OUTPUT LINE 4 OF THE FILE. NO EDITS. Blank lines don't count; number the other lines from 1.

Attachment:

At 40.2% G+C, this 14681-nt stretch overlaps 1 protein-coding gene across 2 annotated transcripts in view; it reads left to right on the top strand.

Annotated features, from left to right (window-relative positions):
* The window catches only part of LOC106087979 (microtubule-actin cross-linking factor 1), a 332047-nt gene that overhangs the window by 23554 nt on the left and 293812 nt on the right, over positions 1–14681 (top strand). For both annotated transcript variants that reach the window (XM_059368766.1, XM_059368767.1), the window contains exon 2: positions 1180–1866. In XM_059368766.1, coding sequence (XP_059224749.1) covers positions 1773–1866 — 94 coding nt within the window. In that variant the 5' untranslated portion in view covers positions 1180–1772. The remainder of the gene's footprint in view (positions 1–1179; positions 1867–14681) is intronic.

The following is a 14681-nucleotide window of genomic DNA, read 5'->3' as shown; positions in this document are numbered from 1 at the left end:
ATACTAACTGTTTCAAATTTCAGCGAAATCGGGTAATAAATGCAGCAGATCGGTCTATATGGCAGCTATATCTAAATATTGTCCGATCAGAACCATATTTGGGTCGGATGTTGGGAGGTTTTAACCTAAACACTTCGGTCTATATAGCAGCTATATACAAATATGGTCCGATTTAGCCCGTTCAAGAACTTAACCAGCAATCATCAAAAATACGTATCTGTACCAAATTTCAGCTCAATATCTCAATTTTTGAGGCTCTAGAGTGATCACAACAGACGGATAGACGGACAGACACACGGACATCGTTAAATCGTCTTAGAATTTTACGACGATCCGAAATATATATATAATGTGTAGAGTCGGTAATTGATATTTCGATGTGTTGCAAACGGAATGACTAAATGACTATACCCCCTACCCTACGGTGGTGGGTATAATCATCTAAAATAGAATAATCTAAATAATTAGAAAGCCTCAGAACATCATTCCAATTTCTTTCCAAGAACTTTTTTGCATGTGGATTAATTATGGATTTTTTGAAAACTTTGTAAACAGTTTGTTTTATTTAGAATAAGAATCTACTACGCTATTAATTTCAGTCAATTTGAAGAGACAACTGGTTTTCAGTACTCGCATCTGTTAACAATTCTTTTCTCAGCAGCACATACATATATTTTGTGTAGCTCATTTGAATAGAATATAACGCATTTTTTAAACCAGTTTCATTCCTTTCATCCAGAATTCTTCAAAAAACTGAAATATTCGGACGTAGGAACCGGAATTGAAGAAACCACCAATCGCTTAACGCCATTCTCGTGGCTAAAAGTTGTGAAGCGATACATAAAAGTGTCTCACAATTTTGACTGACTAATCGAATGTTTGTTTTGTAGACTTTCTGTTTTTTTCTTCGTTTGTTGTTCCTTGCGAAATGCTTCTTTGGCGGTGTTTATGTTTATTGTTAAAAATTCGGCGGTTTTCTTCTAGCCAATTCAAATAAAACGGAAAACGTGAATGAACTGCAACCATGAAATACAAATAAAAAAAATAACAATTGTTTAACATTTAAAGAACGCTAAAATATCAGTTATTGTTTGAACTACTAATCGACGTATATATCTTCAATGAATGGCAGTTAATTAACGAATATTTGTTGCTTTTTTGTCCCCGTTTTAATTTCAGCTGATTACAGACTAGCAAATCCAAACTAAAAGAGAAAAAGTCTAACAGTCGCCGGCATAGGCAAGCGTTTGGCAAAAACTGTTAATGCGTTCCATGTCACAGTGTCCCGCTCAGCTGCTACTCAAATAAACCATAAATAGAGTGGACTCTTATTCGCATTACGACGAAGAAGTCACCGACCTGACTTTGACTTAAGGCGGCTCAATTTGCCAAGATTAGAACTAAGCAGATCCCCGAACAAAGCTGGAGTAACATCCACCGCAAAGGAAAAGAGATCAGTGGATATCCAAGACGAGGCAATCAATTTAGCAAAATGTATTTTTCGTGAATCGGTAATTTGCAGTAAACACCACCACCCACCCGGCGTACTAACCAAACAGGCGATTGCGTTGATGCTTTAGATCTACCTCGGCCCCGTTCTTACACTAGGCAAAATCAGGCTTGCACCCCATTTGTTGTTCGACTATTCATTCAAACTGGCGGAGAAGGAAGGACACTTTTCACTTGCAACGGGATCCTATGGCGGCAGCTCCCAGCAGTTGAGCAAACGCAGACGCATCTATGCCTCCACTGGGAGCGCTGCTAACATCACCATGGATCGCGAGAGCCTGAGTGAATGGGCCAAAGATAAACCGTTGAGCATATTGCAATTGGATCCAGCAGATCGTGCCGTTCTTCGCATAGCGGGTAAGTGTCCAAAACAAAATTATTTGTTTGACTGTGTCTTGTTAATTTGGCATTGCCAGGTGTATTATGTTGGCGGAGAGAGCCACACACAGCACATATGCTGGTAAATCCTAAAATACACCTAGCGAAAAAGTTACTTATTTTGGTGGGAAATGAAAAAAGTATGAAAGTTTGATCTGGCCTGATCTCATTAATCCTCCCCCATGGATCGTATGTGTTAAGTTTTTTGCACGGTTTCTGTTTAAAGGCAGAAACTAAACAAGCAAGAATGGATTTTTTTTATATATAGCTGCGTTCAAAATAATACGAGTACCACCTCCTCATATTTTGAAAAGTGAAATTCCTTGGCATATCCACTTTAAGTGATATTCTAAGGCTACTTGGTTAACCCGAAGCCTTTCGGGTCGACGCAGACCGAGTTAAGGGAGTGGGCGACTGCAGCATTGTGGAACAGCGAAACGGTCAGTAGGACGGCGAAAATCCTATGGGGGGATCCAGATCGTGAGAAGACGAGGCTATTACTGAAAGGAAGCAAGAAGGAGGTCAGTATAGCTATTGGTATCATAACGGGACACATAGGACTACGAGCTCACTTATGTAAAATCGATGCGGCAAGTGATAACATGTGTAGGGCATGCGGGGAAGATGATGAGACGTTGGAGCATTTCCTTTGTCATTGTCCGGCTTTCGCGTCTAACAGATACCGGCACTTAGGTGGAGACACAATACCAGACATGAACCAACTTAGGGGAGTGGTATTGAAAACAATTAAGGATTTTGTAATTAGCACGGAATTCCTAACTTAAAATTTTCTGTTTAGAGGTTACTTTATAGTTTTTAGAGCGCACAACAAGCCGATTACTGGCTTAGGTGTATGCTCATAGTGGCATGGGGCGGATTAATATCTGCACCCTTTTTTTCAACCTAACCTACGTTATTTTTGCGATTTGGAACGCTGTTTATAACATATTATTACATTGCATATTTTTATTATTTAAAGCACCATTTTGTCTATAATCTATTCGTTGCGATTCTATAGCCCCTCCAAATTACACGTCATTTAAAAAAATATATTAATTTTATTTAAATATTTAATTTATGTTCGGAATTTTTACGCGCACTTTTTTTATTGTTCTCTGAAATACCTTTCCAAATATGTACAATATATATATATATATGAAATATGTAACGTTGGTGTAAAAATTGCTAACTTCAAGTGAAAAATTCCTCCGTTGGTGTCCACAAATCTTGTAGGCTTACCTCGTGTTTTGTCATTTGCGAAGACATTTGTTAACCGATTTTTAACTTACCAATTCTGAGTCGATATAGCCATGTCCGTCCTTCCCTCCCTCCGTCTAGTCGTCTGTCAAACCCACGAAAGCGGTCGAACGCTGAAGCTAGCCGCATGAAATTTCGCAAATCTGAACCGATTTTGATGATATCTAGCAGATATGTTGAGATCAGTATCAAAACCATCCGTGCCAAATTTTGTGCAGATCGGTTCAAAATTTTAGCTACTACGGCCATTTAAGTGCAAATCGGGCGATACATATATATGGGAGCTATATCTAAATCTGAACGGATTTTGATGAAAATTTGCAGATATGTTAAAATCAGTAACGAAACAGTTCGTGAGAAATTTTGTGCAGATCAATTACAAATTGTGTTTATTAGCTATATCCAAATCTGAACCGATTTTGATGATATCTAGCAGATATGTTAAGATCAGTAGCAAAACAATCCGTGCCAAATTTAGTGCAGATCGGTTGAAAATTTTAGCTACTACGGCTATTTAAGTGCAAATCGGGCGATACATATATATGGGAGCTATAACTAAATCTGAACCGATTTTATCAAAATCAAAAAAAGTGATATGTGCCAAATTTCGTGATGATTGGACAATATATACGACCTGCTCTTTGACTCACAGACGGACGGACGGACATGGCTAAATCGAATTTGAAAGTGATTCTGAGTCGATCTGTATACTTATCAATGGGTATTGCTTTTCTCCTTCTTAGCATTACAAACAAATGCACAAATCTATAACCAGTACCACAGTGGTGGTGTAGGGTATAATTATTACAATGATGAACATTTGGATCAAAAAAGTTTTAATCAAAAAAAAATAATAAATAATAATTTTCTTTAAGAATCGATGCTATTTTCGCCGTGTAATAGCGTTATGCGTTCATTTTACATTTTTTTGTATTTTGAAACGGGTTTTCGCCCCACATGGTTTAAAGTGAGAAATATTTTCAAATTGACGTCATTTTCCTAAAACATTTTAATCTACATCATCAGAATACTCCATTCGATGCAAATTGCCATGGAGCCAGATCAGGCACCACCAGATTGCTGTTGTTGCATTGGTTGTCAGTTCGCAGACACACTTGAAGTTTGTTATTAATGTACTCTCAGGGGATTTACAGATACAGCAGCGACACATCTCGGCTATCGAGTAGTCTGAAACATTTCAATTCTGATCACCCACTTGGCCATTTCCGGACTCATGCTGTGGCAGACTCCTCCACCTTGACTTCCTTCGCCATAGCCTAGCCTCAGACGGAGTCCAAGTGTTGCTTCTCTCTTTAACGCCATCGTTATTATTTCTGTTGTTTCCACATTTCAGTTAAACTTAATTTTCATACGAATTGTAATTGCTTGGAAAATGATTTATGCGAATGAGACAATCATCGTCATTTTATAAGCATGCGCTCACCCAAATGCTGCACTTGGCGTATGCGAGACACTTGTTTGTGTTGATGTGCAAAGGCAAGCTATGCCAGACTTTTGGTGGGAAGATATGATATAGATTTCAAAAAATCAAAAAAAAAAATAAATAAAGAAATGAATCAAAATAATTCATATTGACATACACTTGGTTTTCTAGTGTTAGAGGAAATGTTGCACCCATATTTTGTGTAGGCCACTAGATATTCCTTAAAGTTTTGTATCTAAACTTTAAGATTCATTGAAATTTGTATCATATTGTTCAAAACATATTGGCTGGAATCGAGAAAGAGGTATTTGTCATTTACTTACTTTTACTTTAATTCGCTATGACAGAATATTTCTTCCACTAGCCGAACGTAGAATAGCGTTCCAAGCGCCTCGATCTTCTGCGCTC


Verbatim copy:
The following is a 14681-nucleotide window of genomic DNA, read 5'->3' as shown; positions in this document are numbered from 1 at the left end: